• History: Oregon Shakespeare Festival (2017)

    By: Lisa Richardson, MFA '19

    Throughout the summer and early fall, on any given night before performances begin at the Oregon Shakespeare Festival (OSF), you can see audience and community members seated on blankets or standing around the courtyard for the Green Show. It’s almost as if the town stops and takes part in a spectacle that unites local Ashland residents and festival visitors through one thing: great art. The Green Show provides a space to showcase the artistic prowess of a variety of groups from around the country. It can feature anything from dance to musical quartets to fire manipulation. Located on the Bricks, this show does not require a ticket and is a great way to end your night or get you excited for a night at the theater.

    The Bricks, the beloved outdoor courtyard of the Festival and central meeting place for staff and local patrons alike, has been through a lot in its storied history. Although great work has always been put on in the space, it had become an increasingly inaccessible location. Staff members and audiences, particularly older patrons and those with disabilities, were finding it more and more difficult to traverse the area on their way to the Angus Bowmer and Allen Elizabethan Theatres. Furthermore, the Bricks served as the only loading access for the Bowmer and the Elizabethan, putting additional stress on an area that is consistently exposed to the elements year-round.

    Discussions of an upgrade to the Bricks began in the 1990’s during construction of the Thomas Theatre (a flexible indoor stage) but were put off due to a lack of funds and urgency. The topic was brought up again in 2007, right at the beginning of Artistic Director Bill Rauch’s tenure, but when the 2008 recession hit, the staff was once again unsure of how and when they would be able to move forward. Updates to the Bricks would advance the festival’s mission and values, particularly in its dedication to inclusion and to company. It would improve sightlines for shows and make it a safer and more enjoyable meeting space. The chance to act finally arrived in 2013 with a major gift from Ashland residents and donors Judy Shih and Joel Axelrod. While it would be a year before any planning officially began, the festival was finally able to move forward with its plan to improve “Access for All.”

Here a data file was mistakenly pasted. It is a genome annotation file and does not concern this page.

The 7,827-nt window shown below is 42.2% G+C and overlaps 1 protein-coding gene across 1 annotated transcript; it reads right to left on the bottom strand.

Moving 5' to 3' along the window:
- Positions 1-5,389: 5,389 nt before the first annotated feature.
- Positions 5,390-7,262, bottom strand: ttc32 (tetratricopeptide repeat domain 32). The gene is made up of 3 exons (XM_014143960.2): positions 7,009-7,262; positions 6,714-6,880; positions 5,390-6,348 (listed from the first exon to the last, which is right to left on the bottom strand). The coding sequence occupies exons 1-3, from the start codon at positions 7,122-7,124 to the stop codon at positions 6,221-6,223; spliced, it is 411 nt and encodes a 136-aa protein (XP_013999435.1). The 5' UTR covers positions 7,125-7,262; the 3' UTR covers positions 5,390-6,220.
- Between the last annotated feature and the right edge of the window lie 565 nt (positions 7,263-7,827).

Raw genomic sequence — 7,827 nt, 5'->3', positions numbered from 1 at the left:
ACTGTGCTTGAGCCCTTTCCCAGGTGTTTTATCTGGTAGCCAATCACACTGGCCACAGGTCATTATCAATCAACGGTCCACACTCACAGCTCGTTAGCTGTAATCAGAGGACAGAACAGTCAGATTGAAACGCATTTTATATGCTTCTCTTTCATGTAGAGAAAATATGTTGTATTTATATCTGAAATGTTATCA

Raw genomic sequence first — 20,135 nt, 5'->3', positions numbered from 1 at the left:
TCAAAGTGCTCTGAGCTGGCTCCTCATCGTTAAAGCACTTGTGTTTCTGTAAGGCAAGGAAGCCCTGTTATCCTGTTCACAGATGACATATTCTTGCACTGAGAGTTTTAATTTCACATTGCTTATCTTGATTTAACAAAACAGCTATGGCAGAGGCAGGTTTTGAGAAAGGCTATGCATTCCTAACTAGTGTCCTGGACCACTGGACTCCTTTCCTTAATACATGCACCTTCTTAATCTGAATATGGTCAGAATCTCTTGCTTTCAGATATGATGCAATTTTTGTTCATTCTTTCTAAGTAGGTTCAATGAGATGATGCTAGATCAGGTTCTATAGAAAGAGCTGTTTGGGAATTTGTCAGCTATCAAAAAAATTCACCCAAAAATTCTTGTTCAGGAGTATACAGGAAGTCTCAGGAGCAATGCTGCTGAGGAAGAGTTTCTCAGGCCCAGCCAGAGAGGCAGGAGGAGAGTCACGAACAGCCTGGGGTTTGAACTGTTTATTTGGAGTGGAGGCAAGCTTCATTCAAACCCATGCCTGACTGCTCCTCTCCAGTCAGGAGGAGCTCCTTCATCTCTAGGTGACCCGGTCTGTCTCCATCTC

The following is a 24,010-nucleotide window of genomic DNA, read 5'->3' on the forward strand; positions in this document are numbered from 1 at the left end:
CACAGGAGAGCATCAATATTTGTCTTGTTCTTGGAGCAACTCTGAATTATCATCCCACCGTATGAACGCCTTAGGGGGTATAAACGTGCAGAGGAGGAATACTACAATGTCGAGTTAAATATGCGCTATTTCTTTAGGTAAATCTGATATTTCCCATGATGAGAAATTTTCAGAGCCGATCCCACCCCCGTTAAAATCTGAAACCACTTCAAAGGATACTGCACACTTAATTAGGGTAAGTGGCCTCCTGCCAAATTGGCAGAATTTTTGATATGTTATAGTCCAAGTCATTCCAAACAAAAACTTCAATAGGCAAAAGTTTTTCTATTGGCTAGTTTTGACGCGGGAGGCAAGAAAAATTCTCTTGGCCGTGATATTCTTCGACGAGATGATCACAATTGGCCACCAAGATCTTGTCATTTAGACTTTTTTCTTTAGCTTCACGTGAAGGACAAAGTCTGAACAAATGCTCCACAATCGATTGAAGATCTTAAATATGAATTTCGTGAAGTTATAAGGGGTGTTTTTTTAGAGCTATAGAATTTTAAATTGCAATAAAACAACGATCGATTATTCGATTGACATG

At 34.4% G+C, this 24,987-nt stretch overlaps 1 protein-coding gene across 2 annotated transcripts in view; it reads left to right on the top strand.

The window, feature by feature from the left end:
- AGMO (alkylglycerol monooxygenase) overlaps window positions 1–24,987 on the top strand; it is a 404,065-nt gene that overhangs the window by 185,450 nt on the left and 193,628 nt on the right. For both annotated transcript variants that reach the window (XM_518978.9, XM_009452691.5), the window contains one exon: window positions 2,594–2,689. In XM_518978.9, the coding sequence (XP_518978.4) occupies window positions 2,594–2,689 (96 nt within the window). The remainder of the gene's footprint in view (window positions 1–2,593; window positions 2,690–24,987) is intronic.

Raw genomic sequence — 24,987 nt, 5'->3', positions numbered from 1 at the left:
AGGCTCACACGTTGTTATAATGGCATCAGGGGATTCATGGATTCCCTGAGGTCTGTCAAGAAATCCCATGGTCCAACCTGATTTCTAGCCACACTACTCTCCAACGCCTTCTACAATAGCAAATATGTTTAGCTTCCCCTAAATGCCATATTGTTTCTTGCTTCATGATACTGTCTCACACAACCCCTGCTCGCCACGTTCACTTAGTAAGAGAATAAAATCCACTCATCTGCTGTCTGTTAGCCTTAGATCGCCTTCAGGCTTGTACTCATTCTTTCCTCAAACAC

The festival’s General Manager, Ted DeLong, was project manager for the construction portion of this campaign. He was able to get the work started and to facilitate two of the three phases needed to complete this project. With the last phase coming up, DeLong hoped that the festival could finally complete this project and improve access across the campus but was concerned about how to fund this project. Two recent construction projects, a rehearsal facility in Ashland and a production facility in Talent, Oregon, had been partially funded by donors and subsidized with a loan. The festival couldn’t afford to take on more debt so soon after completion of those structures. Moreover, a majority of festival visitors live outside of Ashland and are less motivated to support a project that has no discernable impact on what they see on stage. The campaign team, comprised of the Marketing and Development departments and led by Director of Development Torrie Allen, had to come up with a way to spark interest in the minds of many with varied opinions on the festival. In the months leading up to the completion of construction, the team was over $850,000 shy of their $5.1 million goal. As the 2017 season was just beginning, both DeLong and Allen were anxious to keep everything moving smoothly towards completion.


    The Oregon Shakespeare Festival (2017) [HISTORY]


    Filed in: Diversity and Inclusion, Equity, Facilities, Histories
    Keywords: , , ,
    Added on: May 31, 2019